'I own over $5,000 of sex toys. They helped me orgasm when nothing else would.'

A couple of years ago, I finished having sex with my boyfriend, and promptly burst into tears.

Not happy, post-orgasmic tears of joy, but tears of utter defeat.

Just a few weeks after starting antidepressants, I’d lost my ability orgasm.

I’d tried using more lube, dedicating more time to foreplay, and paying extra attention to my clit, but nothing worked. Even my favourite porn couldn’t get me off.

I felt utterly broken.

Sex worker, Samantha X shares her tips on how to have better sex. Post continues after video.

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And as a sex writer, I was conflicted. While I’d spent much of my career advocating for sex not being all about the “end goal” of reaching climax, I was now experiencing firsthand, the emotional toll of no longer being able to achieve my own.

Suddenly, I was eating my own words. Having an orgasm was important – without the release I had become accustomed to having at the end of sex, I felt empty and defeated.

And so I sobbed, openly, in front of my partner, as I rolled away from him in bed, pulling the sheets around my naked body to conceal my shame.

“Have I hurt you? What’s wrong, darling?” he asked anxiously, gently placing a hand on my shoulder.

“This is the tenth time now we’ve had sex without me being able to orgasm,” I cried.

“I know it shouldn’t matter, but it does. I feel so lost,” I confessed, using the bed sheet to blot my tears.

“What will help?” he asked back, moving in closer to wrap an arm around me.


“I don’t know. It’s like I’ve lost all sensitivity. Short of having a power tool down there, I don’t know what would work!” I exclaimed.

“What about one of your vibrators? Why don’t we start using that?” came his response, without missing a beat.

“You mean, you wouldn’t mind if I used one during sex? You wouldn’t be… offended?” I asked.

“Of course not! Whatever helps is what I want you to do. Plus, it’s kinda hot watching you use your toys,” he smirked.


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It was a few hours after that conversation, that I got my orgasm back, via a clitoral suction toy I held against myself while straddled over my partner. We both came long and hard just a few minutes in, and afterwards, I cried again. But this time, my tears were ones of relief.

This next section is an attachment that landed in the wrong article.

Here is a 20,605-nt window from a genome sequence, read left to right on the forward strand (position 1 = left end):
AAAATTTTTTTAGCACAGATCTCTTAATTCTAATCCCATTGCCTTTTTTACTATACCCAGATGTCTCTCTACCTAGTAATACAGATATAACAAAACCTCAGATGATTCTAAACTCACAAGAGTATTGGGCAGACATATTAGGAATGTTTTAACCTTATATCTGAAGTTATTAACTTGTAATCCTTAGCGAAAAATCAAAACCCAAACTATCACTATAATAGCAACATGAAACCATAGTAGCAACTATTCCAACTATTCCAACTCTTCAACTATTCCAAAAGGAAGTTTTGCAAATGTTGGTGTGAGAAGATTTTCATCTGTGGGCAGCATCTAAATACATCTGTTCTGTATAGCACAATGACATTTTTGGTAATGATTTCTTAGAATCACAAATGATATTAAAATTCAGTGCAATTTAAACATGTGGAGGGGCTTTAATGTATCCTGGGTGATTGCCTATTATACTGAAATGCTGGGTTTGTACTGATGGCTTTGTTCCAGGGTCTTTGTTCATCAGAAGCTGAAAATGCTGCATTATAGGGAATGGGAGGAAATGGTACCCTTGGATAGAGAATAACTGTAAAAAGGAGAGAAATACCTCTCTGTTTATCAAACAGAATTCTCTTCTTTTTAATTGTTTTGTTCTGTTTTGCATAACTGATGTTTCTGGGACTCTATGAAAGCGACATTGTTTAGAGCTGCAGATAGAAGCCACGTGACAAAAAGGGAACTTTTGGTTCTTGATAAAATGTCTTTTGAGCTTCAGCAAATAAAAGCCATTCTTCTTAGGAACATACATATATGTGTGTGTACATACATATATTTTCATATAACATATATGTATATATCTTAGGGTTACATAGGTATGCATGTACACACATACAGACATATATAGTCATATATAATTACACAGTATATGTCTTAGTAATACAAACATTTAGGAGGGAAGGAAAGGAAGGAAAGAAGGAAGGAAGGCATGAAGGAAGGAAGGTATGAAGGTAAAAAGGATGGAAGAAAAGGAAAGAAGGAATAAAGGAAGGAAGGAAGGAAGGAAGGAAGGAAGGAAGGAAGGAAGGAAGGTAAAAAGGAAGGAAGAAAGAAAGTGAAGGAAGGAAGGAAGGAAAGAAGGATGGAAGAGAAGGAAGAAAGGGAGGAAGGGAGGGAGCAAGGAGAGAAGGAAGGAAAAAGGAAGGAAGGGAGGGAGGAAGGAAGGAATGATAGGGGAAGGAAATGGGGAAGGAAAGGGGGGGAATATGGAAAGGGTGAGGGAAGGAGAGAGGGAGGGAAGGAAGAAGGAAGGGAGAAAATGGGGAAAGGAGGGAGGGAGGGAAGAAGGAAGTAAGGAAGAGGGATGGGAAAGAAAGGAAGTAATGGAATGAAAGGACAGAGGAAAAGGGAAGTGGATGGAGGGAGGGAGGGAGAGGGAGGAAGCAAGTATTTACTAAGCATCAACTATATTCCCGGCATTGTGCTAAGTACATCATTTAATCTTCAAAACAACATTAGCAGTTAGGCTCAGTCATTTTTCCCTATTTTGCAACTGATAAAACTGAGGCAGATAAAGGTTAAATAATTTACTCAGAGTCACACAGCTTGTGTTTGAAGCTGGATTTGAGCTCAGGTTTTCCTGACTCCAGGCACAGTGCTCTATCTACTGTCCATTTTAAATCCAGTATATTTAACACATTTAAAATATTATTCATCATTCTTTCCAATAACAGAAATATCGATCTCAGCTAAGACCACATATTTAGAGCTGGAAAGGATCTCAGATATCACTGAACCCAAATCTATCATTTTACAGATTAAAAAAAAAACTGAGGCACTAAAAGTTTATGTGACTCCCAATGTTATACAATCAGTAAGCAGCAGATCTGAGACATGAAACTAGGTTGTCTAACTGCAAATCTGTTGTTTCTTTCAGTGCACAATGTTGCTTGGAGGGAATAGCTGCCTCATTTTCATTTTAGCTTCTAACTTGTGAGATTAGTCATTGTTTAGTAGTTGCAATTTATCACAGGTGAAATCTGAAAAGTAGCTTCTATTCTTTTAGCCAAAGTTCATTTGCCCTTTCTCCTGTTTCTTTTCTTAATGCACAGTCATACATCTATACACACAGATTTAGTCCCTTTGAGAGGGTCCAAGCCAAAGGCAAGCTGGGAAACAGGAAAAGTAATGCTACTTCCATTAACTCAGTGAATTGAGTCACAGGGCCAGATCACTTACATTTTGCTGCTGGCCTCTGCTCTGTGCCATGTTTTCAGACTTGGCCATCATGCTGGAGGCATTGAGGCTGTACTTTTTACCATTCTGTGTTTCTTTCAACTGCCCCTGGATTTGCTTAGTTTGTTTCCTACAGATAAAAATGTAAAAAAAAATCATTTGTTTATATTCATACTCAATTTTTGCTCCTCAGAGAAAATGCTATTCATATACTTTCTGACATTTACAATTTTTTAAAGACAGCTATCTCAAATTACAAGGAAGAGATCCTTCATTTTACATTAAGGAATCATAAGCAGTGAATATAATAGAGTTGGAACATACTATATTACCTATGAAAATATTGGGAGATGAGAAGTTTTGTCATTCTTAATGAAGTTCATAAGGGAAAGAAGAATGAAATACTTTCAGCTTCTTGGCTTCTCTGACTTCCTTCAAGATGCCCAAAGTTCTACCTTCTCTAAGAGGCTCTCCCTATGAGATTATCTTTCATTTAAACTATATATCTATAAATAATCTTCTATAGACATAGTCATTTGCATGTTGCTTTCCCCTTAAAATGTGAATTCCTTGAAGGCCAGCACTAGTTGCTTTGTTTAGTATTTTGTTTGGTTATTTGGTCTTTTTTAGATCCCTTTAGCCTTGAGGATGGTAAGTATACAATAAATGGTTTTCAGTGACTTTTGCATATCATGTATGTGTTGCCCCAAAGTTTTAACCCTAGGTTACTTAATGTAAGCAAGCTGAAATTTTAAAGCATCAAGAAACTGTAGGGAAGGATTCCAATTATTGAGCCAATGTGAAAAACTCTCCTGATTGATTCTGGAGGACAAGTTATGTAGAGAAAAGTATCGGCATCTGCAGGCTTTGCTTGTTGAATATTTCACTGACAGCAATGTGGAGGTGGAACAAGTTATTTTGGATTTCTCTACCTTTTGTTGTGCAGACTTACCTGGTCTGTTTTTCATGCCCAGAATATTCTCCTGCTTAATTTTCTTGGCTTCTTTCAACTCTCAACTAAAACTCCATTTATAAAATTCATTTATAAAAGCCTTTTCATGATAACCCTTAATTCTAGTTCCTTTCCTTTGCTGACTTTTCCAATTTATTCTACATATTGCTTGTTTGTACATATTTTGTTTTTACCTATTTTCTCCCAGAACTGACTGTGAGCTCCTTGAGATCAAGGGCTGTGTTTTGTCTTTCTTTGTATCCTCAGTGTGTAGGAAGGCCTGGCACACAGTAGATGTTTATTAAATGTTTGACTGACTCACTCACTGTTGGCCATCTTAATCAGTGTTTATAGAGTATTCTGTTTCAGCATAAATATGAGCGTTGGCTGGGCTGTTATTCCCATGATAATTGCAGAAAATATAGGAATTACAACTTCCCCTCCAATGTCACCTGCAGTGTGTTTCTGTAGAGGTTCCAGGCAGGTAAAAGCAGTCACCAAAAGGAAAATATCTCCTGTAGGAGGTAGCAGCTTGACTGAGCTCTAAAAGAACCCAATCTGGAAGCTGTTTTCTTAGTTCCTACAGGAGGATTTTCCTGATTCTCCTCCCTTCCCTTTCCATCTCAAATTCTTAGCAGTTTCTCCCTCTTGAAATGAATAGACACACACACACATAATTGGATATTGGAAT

The perception among men that sex toys pose a ‘threat’ in the bedroom is changing, almost as rapidly as the stigma around women owning such products is eroding.


Where once sex toys seemed to reside exclusively in the world of porn, they’re now a staple in most couple’s households. The global sex toy market has exploded in the past decade, with a projection to hit a mind-boggling $35.5 billion by 2023, as reported by Business Wire.

In my own bedroom, nestled in every drawer, nook and cranny, there’s easily over $5,000 worth of sex toys. (Yes, you read that right, and no, it wasn’t a typo.)


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Given, I’m a sex columnist, so an undeniable perk of my job is the near constant stream of adult products I’m gifted in the mail on a weekly basis (I’m pretty sure my postie thinks I’m running a sex dungeon, but that’s for another story). However, many of the toys I own were purchased out of my own pocket. Last year I dropped almost $200 on a crystal dildo (because, why not, right?), and more recently, shelled out a similar amount for WeVibe’s newest panty vibrator (which, let me tell you, was worth every cent).

You might think spending that sort of cash on a sex toy is exorbitant – wasteful even – but the fact is, we’re happy to part with just as much money when it’s for our car, or a nice birthday dinner with friends, or that handbag we’ve been eyeing off forever.


We’re happy investing our cash in paying the mortgage so we can own a nice home, seeing the doctor so we can take care of our health, and buying good food to nourish our bodies. So why not nourish our sexuality, and invest in a product guaranteed to bring us arguably more pleasure and mental health benefits than any house, car, or fancy dinner ever could?

Side note – we explore everything there is to know about the female orgasm on the Sealed Section podcast below. Post continues after audio.

That’s certainly the attitude we’re moving toward as a culture, as sex toy brands shift their focus from sex to holistic sexual wellness. Sex toy brand Womanizer markets its best-selling clitoral suction toys from a humanitarian standpoint, with the slogan, “Every woman deserves the right to orgasm”, and their new-age focus has worked. The brand’s products regularly sell out online and their unique “Pleasure Air Technology” has seen the retailer amass a cult following.

This success might also explain why the company’s latest product, the Duo, is flying off shelves, despite its hefty $325.95 price tag.

“I wouldn’t put cheap, poor quality makeup on my face, so why would I put a cheap toy inside my vagina?” a friend recently put it to me, after bragging about all the orgasms her new designer sex toy was giving her.

And she has a point. While our cars eventually need to be traded in, and handbags fall apart, we only have one vagina. So, why put anything less high quality in it than we’d put on our skin?

They say money can’t buy happiness, but soaring sales of sex toys and the women gleaning on-demand orgasms from them beg to differ – among them, women like me, who’d once written off their sexual pleasure to medication, or menopause or illness.

Any guilt I once held around the amount of money I’ve forked out on my own sex toy collection over the years has now evaporated.

The fact is, a sex toy literally gave me my quality of life and my connection to my partner back. And there’s no price you can ever put on that.

For more of Nadia’s sexual musings and opinions, follow her on Instagram.